Ajar Supreme Soviet Chairman Aslan Abashidze refused to attend yesterday’s ceremony in Tbilisi, where a monument to his grandfather was inaugurated. President Eduard Shevardnadze had invited Aslan Abashidze to the ceremony in honor of Memed Abashidze, a leading Ajar figure in his time. A large Ajar delegation attended the inauguration. Aslan Abashidze, however, announced publicly in his capital Batumi that the invitation to Tbilisi was a trap meant to assassinate him. He added that he would not even fly his airplane because it may be sabotaged. Abashidze alleged that the “terrorist act” against him is being prepared personally by Georgia’s Parliament Chairman, Zurab Zhvania, “and many senior officials.”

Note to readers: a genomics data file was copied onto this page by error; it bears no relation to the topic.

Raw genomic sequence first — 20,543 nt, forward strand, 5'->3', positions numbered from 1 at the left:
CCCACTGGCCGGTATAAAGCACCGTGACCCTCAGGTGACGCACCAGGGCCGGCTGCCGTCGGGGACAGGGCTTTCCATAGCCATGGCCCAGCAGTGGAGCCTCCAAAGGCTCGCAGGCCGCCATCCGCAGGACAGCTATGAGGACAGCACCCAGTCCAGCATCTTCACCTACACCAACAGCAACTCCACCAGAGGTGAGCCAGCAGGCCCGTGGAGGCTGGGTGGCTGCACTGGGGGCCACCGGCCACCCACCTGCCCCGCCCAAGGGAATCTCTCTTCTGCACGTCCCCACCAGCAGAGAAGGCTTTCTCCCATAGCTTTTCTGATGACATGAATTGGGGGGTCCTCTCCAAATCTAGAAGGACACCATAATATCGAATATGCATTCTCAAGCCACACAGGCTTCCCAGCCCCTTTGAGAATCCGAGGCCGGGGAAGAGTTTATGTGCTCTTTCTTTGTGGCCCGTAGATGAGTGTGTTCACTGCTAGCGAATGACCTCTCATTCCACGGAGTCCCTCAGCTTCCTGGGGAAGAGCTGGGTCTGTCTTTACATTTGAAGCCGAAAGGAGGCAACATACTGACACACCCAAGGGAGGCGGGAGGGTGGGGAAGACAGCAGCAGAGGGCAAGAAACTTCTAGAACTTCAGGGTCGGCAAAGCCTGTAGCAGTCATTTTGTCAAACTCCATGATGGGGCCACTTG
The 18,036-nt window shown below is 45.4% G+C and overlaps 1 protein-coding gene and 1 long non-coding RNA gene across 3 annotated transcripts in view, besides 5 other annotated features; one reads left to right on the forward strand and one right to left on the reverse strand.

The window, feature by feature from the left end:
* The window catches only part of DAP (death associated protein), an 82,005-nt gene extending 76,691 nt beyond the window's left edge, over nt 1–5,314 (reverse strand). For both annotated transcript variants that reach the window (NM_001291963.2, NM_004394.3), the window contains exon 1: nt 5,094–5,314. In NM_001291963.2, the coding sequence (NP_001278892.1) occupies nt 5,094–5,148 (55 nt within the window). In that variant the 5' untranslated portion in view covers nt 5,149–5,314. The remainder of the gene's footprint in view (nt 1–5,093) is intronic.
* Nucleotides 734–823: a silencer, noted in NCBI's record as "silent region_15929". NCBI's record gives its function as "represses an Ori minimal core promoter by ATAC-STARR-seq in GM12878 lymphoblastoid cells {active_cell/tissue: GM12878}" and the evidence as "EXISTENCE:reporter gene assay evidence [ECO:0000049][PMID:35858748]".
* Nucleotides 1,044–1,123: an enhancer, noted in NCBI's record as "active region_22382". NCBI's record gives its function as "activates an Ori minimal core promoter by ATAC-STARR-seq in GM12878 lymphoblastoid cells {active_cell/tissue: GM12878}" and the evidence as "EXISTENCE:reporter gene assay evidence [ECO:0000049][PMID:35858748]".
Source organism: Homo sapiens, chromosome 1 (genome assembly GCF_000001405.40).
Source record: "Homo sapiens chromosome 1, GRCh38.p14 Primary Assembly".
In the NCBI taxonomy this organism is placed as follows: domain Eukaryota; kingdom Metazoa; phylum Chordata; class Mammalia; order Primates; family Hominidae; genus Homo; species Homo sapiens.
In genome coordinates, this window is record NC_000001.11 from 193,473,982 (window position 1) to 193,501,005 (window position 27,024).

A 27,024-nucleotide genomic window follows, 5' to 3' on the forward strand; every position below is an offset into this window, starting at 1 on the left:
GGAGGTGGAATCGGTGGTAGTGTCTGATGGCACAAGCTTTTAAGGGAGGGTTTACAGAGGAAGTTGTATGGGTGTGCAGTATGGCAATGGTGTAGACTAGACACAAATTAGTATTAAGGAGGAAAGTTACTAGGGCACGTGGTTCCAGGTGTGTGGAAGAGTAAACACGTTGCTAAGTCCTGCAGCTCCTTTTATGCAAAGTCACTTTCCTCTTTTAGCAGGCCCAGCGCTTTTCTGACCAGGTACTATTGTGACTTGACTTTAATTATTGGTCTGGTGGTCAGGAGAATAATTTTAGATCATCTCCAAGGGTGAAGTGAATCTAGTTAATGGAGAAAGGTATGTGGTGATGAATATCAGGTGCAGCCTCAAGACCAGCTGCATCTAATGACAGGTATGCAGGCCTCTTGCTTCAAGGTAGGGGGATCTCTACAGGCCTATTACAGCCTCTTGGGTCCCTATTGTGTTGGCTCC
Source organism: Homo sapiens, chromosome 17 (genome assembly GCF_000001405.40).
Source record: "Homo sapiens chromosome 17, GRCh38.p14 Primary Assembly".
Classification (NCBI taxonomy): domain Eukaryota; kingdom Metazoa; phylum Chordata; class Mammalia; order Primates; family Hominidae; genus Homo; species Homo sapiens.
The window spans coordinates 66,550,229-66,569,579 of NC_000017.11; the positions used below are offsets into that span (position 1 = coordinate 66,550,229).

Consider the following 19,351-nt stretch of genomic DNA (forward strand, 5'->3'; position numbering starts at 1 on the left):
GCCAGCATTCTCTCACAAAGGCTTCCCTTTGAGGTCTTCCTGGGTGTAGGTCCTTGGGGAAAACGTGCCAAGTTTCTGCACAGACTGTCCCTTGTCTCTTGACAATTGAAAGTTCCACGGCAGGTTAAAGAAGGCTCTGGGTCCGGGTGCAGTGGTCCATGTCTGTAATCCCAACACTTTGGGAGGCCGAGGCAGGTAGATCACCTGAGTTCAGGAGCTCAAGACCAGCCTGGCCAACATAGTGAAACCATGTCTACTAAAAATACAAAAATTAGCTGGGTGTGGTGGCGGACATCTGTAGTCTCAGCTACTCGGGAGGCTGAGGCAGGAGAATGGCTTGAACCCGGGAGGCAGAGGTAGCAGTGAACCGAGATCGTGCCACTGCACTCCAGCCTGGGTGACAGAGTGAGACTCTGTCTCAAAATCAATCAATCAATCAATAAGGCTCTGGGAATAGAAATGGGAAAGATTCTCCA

This is not the first time that Abashidze accuses Georgian leaders of plotting to kill him. By focusing on Zhvania and others in the governing party, Abashidze seems to be trying to make them look responsible for the deteriorating relations between Batumi and Tbilisi. But he also seems to take his own charges seriously. Abashidze plans to run for president of Georgia at the next election. He seeks to become the standard bearer of an anti-Shevardnadze coalition whose diverse components range from dogmatic communists to ultranationalist Zviadists to ethnic minority militants.
SUGGESTIONS OF A DEAL BETWEEN PRESIDENT AND PARLIAMENT.